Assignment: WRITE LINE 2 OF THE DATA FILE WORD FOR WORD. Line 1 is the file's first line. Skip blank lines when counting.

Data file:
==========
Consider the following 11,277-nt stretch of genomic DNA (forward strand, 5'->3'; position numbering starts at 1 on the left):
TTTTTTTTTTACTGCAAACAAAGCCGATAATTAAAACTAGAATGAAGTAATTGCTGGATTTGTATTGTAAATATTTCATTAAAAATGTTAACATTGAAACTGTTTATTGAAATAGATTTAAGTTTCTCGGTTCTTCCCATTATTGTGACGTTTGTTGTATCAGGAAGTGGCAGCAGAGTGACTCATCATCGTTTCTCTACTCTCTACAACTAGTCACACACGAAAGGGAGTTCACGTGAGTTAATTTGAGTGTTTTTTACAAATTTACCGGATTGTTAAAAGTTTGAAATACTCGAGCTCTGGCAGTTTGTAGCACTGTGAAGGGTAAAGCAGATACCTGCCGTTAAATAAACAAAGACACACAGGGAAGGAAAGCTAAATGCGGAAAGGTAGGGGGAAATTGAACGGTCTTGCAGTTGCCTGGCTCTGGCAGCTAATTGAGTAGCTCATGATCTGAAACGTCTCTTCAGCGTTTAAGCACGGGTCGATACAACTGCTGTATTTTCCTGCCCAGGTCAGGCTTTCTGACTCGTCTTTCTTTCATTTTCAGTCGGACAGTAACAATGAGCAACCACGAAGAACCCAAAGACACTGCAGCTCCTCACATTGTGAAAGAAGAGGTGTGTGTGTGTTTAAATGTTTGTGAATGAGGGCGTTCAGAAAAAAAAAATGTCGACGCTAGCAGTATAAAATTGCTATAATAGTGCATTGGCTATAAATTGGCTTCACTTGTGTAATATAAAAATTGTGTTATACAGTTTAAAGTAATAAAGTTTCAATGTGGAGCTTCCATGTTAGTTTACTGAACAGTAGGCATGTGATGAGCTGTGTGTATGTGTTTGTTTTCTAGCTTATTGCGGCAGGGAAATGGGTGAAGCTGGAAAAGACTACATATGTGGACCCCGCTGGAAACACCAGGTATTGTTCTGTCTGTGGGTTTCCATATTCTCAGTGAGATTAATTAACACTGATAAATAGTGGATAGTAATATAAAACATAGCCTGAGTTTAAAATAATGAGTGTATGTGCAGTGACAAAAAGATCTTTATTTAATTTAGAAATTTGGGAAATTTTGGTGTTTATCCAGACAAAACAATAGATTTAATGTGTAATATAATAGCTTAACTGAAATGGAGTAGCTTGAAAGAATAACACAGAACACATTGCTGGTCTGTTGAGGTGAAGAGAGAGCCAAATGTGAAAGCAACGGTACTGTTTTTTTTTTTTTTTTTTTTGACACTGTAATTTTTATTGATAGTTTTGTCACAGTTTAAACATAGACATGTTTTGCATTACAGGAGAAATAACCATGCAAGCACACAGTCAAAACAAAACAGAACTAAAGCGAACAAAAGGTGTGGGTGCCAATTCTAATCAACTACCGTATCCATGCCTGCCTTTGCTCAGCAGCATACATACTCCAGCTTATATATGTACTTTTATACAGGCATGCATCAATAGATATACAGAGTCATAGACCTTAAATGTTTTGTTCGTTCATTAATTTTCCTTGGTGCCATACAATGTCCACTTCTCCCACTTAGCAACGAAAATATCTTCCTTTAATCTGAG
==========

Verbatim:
TTTTTTTTTTACTGCAAACAAAGCCGATAATTAAAACTAGAATGAAGTAATTGCTGGATTTGTATTGTAAATATTTCATTAAAAATGTTAACATTGAAACTGTTTATTGAAATAGATTTAAGTTTCTCGGTTCTTCCCATTATTGTGACGTTTGTTGTATCAGGAAGTGGCAGCAGAGTGACTCATCATCGTTTCTCTACTCTCTACAACTAGTCACACACGAAAGGGAGTTCACGTGAGTTAATTTGAGTGTTTTTTACAAATTTACCGGATTGTTAAAAGTTTGAAATACTCGAGCTCTGGCAGTTTGTAGCACTGTGAAGGGTAAAGCAGATACCTGCCGTTAAATAAACAAAGACACACAGGGAAGGAAAGCTAAATGCGGAAAGGTAGGGGGAAATTGAACGGTCTTGCAGTTGCCTGGCTCTGGCAGCTAATTGAGTAGCTCATGATCTGAAACGTCTCTTCAGCGTTTAAGCACGGGTCGATACAACTGCTGTATTTTCCTGCCCAGGTCAGGCTTTCTGACTCGTCTTTCTTTCATTTTCAGTCGGACAGTAACAATGAGCAACCACGAAGAACCCAAAGACACTGCAGCTCCTCACATTGTGAAAGAAGAGGTGTGTGTGTGTTTAAATGTTTGTGAATGAGGGCGTTCAGAAAAAAAAAATGTCGACGCTAGCAGTATAAAATTGCTATAATAGTGCATTGGCTATAAATTGGCTTCACTTGTGTAATATAAAAATTGTGTTATACAGTTTAAAGTAATAAAGTTTCAATGTGGAGCTTCCATGTTAGTTTACTGAACAGTAGGCATGTGATGAGCTGTGTGTATGTGTTTGTTTTCTAGCTTATTGCGGCAGGGAAATGGGTGAAGCTGGAAAAGACTACATATGTGGACCCCGCTGGAAACACCAGGTATTGTTCTGTCTGTGGGTTTCCATATTCTCAGTGAGATTAATTAACACTGATAAATAGTGGATAGTAATATAAAACATAGCCTGAGTTTAAAATAATGAGTGTATGTGCAGTGACAAAAAGATCTTTATTTAATTTAGAAATTTGGGAAATTTTGGTGTTTATCCAGACAAAACAATAGATTTAATGTGTAATATAATAGCTTAACTGAAATGGAGTAGCTTGAAAGAATAACACAGAACACATTGCTGGTCTGTTGAGGTGAAGAGAGAGCCAAATGTGAAAGCAACGGTACTGTTTTTTTTTTTTTTTTTTTTGACACTGTAATTTTTATTGATAGTTTTGTCACAGTTTAAACATAGACATGTTTTGCATTACAGGAGAAATAACCATGCAAGCACACAGTCAAAACAAAACAGAACTAAAGCGAACAAAAGGTGTGGGTGCCAATTCTAATCAACTACCGTATCCATGCCTGCCTTTGCTCAGCAGCATACATACTCCAGCTTATATATGTACTTTTATACAGGCATGCATCAATAGATATACAGAGTCATAGACCTTAAATGTTTTGTTCGTTCATTAATTTTCCTTGGTGCCATACAATGTCCACTTCTCCCACTTAGCAACGAAAATATCTTCCTTTAATCTGAG